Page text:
Representative finest particle.

The practicality problem.

No, not practically possible today. According to the Heisenberg Uncertainty Principle, trying to localize a particle within the Planck length would require so much energy that a micro black hole would form. Any probe used to measure a distance smaller than the Planck length would have a wavelength shorter than the Planck length due to wave-particle duality, but its momentum would be so large that it would generate a black hole.

This means we don’t know “empirically” what’s beyond the Planck length.

The only probable theory that may keep Planck’s length is string theory, where the finest quanta are considered vibrating strings rather than some round object.

We have empirical limits in science.

Any probe or measurement device used would have its own quantum properties that create uncertainties. At the Planck scale, those uncertainties would overwhelm and obscure any measurement, making precision impossible. It’s thought that processes at the Planck scale would involve quantum gravitational effects like virtual black holes that could not be directly observed. Their fleeting nature makes measurement difficult in principle.

Our current theories, like general relativity and quantum field theory, break down at the Planck scale. We lack a full theory of quantum gravity that could make testable predictions about phenomena in that domain. The very notion of distance and spacetime geometry may not apply below the Planck length according to some approaches like loop quantum gravity. There may be no well-defined scales left to measure.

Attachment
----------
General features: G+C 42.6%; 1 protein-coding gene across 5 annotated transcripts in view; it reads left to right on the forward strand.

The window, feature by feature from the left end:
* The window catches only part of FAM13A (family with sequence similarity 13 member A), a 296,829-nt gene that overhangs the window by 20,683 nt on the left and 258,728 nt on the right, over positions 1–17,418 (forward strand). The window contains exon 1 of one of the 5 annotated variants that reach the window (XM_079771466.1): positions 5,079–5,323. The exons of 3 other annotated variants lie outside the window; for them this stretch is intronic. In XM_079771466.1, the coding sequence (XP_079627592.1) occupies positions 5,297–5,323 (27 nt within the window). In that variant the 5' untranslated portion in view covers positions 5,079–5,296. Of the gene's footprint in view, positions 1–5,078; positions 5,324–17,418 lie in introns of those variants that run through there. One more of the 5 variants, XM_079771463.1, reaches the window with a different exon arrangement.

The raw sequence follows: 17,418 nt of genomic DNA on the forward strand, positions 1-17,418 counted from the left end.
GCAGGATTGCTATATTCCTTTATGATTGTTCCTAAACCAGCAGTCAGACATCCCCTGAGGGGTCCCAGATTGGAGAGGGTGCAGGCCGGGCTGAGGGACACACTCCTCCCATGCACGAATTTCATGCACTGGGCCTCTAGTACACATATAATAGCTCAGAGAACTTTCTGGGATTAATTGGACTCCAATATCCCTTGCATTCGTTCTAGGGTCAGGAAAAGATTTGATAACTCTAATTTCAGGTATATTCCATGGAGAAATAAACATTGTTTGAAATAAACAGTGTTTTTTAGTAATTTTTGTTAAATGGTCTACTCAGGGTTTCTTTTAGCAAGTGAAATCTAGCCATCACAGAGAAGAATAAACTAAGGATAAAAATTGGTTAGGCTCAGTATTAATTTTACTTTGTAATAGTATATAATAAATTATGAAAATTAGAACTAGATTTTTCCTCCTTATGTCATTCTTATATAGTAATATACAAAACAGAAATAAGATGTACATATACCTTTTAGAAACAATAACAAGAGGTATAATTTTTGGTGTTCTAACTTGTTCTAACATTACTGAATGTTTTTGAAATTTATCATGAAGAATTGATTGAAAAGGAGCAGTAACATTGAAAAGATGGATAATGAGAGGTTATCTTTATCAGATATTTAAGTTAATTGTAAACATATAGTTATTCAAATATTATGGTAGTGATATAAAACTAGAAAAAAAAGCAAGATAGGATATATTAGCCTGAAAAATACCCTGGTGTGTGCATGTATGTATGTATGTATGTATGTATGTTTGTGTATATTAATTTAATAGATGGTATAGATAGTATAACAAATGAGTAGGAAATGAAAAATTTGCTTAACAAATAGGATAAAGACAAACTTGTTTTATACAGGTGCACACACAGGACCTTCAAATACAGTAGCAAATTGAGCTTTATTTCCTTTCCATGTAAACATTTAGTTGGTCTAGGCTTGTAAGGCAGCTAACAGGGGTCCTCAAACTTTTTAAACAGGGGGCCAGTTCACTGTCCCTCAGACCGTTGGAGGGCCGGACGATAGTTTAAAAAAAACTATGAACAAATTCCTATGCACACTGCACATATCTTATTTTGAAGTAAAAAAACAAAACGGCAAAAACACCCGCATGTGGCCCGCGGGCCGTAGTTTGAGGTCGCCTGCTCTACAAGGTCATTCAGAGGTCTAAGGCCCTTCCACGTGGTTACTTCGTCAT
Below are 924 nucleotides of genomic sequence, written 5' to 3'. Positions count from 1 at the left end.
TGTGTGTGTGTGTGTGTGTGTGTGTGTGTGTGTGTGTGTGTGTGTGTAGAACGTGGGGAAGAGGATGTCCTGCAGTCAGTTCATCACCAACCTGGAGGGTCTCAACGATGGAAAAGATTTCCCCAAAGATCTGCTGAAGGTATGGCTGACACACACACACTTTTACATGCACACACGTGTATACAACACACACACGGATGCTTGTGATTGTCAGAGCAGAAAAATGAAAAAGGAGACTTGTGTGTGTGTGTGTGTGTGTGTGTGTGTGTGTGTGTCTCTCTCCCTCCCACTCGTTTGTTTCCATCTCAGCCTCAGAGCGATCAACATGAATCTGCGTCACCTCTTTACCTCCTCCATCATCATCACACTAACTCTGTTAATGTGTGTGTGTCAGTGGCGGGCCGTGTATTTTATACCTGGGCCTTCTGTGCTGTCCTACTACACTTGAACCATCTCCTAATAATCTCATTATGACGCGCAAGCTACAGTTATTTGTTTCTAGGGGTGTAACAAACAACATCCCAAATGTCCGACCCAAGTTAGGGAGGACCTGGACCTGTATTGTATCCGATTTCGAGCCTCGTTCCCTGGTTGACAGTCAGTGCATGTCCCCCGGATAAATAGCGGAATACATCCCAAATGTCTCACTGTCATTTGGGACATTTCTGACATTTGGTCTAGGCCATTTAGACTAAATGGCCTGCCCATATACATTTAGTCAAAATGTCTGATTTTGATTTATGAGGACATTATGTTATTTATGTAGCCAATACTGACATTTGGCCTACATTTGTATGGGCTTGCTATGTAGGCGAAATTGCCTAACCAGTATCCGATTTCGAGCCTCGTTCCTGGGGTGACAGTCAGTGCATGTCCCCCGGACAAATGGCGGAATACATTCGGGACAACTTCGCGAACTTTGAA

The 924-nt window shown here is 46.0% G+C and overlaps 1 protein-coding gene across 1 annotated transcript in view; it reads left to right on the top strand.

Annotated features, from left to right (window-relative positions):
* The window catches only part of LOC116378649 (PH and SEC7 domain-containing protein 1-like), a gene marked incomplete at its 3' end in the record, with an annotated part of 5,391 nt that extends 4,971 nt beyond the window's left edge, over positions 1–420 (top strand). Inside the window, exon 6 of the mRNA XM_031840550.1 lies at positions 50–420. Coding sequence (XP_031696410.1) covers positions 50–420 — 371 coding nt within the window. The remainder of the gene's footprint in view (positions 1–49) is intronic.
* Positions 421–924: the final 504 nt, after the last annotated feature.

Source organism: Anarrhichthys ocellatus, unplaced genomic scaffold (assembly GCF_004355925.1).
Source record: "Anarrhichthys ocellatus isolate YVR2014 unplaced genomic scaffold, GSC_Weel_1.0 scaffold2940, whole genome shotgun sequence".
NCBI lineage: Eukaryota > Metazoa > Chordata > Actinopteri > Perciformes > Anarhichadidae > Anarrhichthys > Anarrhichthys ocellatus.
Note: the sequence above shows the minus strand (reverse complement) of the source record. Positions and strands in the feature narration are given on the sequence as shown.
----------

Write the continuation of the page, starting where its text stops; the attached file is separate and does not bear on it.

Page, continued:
What exactly is the “empirical limits of science”?

The empirical limits of science refer to the boundaries of what can be studied through observation and experiment, as opposed to pure theoretical speculation. These limits arise due to practical constraints but also speak to deeper philosophical questions.

As philosophers like Karl Popper have noted, science can only make falsifiable claims and predictions based on potential observations. Even if technology advances, David Hume influenced our understanding with his inductive skepticism—that causal inferences beyond experiments are unjustified. Imre Lakatos formulated methodologies showing how empirical anomalies may limit a theory’s domain rather than render it wholly non-scientific. Likewise, Thomas Kuhn’s work on paradigms highlighted how scientific worldviews shape what is considered empirically accessible.

But spirituality is also not complete without experience. The question is, how do we get that experience? Maybe science will find its answer someday, but will you, the one reading this article, gain that experience? Doesn’t it require a “spirited” individual? Maybe yes, but the refinement of “marga” or path is needed first through “deduction.” Which path you choose will depend on your own science.

What science would that be? Here’s a hint: science was called “natural philosophy” during the time before Newton.

The ecstasy of truth.